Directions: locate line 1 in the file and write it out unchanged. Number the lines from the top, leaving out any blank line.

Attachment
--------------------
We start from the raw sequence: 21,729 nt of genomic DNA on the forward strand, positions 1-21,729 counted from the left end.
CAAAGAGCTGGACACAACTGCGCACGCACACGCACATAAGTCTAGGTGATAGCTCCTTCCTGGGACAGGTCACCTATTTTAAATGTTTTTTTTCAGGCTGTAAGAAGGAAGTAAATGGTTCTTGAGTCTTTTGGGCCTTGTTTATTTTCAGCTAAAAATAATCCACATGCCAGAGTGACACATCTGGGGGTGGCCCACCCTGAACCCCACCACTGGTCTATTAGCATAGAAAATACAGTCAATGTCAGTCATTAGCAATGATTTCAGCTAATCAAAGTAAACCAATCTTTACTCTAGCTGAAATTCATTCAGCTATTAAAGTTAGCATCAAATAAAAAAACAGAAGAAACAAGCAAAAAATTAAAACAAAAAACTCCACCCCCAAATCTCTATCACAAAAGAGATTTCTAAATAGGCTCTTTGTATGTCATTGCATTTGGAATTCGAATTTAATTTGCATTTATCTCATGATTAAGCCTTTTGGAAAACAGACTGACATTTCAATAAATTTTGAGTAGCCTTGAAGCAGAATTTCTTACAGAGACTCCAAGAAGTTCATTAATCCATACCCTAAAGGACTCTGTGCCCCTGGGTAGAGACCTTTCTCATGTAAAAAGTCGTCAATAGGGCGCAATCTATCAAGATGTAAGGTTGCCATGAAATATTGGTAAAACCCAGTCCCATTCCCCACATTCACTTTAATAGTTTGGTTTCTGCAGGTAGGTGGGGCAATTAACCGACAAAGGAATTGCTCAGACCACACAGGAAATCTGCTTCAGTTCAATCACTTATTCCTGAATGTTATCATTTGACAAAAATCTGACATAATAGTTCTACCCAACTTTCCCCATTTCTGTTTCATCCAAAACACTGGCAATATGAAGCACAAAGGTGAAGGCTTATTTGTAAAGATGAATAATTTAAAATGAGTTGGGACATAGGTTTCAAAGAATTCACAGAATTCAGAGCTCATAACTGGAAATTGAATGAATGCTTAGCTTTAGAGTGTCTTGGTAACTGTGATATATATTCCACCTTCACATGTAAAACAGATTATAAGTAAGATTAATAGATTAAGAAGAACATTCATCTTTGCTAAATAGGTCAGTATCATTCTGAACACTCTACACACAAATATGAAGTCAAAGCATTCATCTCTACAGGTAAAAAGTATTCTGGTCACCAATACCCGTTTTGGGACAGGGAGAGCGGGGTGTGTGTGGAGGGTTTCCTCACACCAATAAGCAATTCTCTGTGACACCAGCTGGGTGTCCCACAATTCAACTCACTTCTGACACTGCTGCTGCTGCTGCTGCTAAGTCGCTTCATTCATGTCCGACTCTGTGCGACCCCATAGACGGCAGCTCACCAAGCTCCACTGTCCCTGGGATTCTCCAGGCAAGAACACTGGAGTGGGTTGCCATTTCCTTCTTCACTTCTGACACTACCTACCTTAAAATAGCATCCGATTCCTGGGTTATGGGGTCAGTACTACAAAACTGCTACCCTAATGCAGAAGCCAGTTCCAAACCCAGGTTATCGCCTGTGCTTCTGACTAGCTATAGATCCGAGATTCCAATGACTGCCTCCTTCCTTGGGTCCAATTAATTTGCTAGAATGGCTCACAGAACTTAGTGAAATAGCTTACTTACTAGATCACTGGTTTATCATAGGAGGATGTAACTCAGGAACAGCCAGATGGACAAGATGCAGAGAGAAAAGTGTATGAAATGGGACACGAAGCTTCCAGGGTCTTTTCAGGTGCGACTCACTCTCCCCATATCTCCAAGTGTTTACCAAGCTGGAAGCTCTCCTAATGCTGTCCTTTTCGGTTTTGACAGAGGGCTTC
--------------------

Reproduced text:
We start from the raw sequence: 21,729 nt of genomic DNA on the forward strand, positions 1-21,729 counted from the left end.